All in all this was an interesting and inspiring seminar and our presentations complemented one another in unexpected ways. Implicitly and explicitly our presentations demonstrated the significance of the ‘intimate’ in research. Both presentations also highlighted how ‘silencing’ registers as power in and across multiple domains, from relationships between the researcher and participants, to state dynamics and their effects. It also seemed apt that the seminar took place at a time when the ‘me too’ campaign has unveiled the silencing that besieges sexual harassment and assault within the public at large. This seminar, then, provided me with a timely opportunity to contemplate and critically reflect on silencing in research and in academia more broadly. Importantly, too, it affirmed how feminist perspectives can contribute to amplifying the challenges as well as alternative ways of producing knowledge and developing social relations where matters of intimacy and urgency are not silenced.
 See Detention Watch Network (2014) www.detentionwatchnetwork.org.
Note: These figures are for 2014. The average number of immigrants detained on a daily basis in the first few months of 2017 was 41,000; see D. Conlon (2017) Immigration enforcement, asylum and economic value in Trump’s first 100 days, Society and Space, July 4. http://societyandspace.org/author/deirdre-conlon/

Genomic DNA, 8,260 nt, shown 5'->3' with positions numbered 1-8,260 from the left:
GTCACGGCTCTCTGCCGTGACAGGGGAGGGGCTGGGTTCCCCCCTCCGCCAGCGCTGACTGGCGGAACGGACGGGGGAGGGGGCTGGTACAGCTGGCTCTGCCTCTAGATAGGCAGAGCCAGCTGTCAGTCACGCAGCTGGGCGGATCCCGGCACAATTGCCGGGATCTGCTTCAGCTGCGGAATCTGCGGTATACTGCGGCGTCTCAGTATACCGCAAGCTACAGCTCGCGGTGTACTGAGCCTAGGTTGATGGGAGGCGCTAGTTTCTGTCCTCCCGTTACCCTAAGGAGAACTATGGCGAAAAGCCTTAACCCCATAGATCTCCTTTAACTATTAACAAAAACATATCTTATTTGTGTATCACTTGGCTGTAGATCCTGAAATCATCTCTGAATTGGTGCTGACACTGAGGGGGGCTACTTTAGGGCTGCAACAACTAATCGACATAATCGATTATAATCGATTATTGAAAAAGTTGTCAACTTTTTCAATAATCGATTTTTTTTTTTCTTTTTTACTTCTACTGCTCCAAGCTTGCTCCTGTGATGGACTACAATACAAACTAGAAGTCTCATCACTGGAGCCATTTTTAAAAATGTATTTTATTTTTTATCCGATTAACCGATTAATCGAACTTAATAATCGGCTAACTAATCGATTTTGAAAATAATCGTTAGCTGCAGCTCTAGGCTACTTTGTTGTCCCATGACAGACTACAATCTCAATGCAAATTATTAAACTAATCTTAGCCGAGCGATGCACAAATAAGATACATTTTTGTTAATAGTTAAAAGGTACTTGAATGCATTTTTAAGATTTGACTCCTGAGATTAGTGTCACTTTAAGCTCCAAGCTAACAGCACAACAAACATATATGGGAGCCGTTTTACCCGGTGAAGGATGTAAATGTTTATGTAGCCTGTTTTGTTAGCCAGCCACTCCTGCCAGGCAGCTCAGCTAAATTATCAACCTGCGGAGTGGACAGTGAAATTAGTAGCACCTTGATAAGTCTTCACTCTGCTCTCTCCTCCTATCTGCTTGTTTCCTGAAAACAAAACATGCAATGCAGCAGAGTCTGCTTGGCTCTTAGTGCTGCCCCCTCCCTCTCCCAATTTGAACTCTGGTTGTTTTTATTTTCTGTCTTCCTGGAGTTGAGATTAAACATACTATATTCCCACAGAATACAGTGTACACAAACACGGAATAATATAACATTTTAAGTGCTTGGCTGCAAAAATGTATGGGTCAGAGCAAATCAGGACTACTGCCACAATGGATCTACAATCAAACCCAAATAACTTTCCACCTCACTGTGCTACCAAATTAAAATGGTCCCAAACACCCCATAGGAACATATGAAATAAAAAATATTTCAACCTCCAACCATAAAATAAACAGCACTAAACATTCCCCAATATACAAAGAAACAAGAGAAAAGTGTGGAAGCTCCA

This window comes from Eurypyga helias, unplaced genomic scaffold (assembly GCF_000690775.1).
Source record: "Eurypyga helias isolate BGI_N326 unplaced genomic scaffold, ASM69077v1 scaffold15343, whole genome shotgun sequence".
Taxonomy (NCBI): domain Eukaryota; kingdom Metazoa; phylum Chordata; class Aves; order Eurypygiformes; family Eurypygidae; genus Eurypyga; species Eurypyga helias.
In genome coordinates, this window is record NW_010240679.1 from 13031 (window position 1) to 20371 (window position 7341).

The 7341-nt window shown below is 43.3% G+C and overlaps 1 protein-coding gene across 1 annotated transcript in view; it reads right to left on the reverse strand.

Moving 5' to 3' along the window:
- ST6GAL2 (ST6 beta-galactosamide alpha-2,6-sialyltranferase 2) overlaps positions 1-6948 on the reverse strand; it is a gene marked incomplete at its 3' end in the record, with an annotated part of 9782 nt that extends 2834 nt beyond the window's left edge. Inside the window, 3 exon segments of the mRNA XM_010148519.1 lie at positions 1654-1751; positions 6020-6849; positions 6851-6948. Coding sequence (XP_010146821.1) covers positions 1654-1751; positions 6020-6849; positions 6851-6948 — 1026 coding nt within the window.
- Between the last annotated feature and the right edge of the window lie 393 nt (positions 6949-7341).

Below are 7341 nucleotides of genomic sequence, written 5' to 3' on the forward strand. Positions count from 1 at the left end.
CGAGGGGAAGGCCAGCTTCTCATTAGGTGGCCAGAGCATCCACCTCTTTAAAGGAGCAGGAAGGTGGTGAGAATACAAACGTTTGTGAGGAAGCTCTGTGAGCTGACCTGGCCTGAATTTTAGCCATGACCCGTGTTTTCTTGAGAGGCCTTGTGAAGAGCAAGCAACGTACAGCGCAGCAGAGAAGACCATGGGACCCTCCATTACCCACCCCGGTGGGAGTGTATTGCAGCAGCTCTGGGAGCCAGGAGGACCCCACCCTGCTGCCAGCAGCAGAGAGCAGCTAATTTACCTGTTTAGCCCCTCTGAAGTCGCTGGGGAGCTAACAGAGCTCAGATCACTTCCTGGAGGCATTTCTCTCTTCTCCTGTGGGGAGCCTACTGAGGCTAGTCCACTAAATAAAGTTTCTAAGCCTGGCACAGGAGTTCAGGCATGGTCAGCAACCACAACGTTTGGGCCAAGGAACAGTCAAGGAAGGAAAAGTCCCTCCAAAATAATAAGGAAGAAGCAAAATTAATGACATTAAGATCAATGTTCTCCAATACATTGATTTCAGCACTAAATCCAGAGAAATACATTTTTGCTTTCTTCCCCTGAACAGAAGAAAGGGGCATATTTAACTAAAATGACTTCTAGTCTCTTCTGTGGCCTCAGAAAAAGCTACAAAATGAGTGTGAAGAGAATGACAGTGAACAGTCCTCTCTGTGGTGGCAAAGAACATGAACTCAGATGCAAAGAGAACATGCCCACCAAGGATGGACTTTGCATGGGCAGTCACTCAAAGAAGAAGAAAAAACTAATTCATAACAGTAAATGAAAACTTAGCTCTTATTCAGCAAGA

See The Migration Observatory (2017) Immigration Detention in the UK, May 2. http://www.migrationobservatory.ox.ac.uk/resources/briefings/immigration-detention-in-the-uk/. While the UK detention estate is small by comparison to the U.S. it is the largest in Europe, capacity has grown since the early 1990s, and it is largely privatized.
 See, for example, Lauren Berlant (2000) Intimacy. Chicago: Chicago University Press; Geraldine Pratt and Victoria Rosner (eds.) (2012) The global and the intimate: feminism in our time. New York: Columbia University Press.
 The Freedom of Information Act (FOIA) is a U.S. federal law that allows members of the public access to information held by government agencies upon written request. Government agencies are required to release information unless it falls under specific exemptions. The UK has similar laws in place and individuals can file Freedom of Information (FOI) requests for information held by public authorities.
Dr Deirdre Conlon is based in the School of Geography, University of Leeds.